Various estimates say that anywhere from 20 million to 100 million feral cats roam the United States. [Most estimates I've seen have the number pegged at 70-80 million.] Together with pet cats that are allowed to wander free, they kill billions of birds, mammals, and other animals every year.

Every time I write about the need to deal with this rapidly worsening problem, certain readers argue for a method called TNR, which stands for “trap-neuter-return,” or sometimes “trap-neuter-release.” So let’s take a look at how it might work.

TNR is an idea with enormous appeal for many animal welfare organizations, because it means cat shelters no longer have to euthanize unwanted cats: They just neuter and immunize them, then ship them back out into the world. It’s a way to avoid the deeply dispiriting business of putting animals down, not to mention the expense of feeding and caring for the animals during the usual waiting period for a possible adoption. And it enables animal shelters to put on a happier face for donors: “We’re a shelter, not a slaughterhouse.”

TNR advocates generally cite a handful of studies as evidence that this method works. The pick of the litter is a 2003 study that supporters say shows TNR enabled the University of Central Florida to reduce the feral cat population on its Orlando campus by 66 percent. On closer examination, though, what that study showed was that 47 percent of the cat population was removed through an intensive adoption program, another 11 percent was euthanized, and at least another 6 percent was killed by automobiles or moved off campus to nearby woods. TNR itself appears to have accomplished almost nothing—and it took 11 years to do it.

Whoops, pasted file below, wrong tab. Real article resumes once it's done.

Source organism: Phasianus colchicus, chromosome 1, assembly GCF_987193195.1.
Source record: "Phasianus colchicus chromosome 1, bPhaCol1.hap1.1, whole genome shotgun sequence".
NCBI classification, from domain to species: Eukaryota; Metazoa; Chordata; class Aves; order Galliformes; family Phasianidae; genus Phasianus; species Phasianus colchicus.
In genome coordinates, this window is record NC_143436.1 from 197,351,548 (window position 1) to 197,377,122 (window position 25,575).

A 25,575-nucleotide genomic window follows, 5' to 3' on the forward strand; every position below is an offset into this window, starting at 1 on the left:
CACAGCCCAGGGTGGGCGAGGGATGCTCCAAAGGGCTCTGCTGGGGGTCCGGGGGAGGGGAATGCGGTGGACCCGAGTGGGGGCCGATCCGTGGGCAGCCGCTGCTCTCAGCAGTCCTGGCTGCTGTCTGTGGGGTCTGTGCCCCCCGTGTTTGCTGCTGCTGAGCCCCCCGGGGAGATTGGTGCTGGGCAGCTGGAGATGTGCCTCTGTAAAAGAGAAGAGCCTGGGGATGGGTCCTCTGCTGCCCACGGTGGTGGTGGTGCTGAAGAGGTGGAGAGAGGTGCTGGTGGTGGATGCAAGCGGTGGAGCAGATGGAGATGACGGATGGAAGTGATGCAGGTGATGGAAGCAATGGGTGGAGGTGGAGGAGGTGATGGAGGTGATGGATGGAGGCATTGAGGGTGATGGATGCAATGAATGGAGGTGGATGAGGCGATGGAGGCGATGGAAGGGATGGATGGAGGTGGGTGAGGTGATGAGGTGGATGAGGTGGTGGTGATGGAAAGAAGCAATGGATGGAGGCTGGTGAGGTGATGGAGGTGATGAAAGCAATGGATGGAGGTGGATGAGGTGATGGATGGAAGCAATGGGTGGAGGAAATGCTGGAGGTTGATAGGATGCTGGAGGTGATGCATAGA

By email, the lead author of that study, Julie K. Levy, told me that adoption is a common component of TNR programs. She added, “I’d hate to speculate about what the outcome would have been without some cat removal, as that introduces a lot of uncountable variables.” But Levy, who remains a TNR advocate, was part of a team that subsequently examined just that question in two large-scale TNR programs in San Diego County, Calif., and Alachua County, Fla. She and her coauthors found that “any population-level effects” from TNR alone “were minimal.”

The programs might have been effective, the coauthors suggested, if they had neutered 71 to 94 percent of all feral cats, but that rate is “far greater than what was actually achieved.” It is, in fact, far greater than almost any TNR program ever achieves, because, as Levy has written more recently, “capturing free-roaming cats, transporting them to a central facility for sterilization, and returning them to the trapping site are resource-intensive activities” and “challenging to sustain.”

TNR advocates also frequently cite a large-scale program on 103 cat colonies in Rome. Trapping and neutering decreased the populations of 55 cat colonies there, while the other 48 colonies either gained population or stayed the same. The authors of that study concluded that, in the absence of a public education campaign to stop people from abandoning cats, “all these efforts” are “a waste of money, time and energy.”